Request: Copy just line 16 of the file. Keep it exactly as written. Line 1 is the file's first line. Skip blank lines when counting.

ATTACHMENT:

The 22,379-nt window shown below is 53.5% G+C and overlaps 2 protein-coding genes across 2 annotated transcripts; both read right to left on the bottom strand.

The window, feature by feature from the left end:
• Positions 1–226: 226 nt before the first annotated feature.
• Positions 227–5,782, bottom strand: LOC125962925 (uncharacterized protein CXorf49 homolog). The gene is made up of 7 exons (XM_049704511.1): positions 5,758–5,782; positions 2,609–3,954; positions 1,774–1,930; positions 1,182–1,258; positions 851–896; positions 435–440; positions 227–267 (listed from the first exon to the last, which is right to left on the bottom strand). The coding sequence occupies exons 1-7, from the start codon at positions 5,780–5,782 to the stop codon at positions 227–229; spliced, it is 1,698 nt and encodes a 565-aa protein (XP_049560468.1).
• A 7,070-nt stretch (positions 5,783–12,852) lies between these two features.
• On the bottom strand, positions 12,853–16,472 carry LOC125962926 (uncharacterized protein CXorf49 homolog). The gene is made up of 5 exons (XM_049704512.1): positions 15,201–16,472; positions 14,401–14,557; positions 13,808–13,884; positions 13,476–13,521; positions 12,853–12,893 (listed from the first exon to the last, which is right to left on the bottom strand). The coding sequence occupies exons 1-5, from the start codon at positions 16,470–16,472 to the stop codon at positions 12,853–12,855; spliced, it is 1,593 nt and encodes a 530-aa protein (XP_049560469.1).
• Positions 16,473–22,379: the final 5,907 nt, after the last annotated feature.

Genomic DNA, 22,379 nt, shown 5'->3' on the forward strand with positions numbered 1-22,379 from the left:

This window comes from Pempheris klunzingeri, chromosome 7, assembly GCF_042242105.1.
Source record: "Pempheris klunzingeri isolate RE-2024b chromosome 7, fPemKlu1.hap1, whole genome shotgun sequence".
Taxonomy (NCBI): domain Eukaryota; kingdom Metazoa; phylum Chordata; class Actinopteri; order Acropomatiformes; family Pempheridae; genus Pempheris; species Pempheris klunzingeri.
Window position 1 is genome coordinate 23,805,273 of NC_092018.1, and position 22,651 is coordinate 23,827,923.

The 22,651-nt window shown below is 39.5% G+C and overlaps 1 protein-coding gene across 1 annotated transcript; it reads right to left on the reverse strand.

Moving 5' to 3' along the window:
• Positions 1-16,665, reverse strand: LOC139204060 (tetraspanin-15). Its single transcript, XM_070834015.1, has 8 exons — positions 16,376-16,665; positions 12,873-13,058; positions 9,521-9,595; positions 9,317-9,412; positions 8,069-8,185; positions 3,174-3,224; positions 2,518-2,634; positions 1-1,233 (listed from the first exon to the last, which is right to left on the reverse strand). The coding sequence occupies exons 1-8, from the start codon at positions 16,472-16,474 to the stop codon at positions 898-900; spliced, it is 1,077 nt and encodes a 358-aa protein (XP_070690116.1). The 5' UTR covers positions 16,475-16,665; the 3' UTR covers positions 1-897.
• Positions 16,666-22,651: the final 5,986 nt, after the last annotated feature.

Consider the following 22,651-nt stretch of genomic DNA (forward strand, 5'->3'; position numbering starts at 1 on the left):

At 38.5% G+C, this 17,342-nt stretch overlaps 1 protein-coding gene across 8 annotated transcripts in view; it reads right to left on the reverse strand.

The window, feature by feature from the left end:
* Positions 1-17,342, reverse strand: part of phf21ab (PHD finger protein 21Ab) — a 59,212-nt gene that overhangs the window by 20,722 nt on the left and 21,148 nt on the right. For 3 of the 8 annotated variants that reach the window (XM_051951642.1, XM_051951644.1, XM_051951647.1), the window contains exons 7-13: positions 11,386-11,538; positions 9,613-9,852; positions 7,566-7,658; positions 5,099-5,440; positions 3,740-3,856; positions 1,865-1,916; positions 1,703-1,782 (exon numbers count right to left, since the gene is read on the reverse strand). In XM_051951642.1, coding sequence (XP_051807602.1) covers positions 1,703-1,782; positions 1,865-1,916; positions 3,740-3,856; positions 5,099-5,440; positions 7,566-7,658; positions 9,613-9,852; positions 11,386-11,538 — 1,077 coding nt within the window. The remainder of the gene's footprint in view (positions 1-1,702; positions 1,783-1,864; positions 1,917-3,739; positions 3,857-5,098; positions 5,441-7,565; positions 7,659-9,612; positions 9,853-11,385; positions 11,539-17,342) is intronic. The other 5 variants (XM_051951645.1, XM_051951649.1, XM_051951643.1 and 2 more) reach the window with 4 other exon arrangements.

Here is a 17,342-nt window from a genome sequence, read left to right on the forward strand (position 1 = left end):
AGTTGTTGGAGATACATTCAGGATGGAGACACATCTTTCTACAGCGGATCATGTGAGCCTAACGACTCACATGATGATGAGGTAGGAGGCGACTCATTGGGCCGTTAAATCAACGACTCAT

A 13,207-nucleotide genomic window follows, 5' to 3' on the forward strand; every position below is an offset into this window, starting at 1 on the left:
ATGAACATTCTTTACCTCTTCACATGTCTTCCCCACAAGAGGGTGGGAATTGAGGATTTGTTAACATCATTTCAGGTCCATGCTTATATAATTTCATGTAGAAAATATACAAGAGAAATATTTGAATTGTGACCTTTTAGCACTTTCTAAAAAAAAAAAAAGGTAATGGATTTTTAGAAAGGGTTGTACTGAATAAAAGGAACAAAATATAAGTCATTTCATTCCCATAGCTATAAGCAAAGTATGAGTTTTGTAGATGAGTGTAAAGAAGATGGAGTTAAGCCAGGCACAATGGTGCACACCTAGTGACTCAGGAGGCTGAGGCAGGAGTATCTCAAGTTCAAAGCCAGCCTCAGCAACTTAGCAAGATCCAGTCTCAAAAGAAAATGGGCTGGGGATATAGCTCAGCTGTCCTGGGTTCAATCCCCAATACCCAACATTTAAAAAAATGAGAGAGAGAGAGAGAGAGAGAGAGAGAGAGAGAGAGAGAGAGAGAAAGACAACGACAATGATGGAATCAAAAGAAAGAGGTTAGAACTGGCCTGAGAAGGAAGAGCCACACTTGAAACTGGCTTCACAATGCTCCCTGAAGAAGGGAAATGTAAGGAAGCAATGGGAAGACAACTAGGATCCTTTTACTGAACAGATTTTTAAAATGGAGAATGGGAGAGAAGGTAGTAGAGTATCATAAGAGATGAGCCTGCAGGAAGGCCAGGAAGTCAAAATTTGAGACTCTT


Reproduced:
• Positions 16,666-22,651: the final 5,986 nt, after the last annotated feature.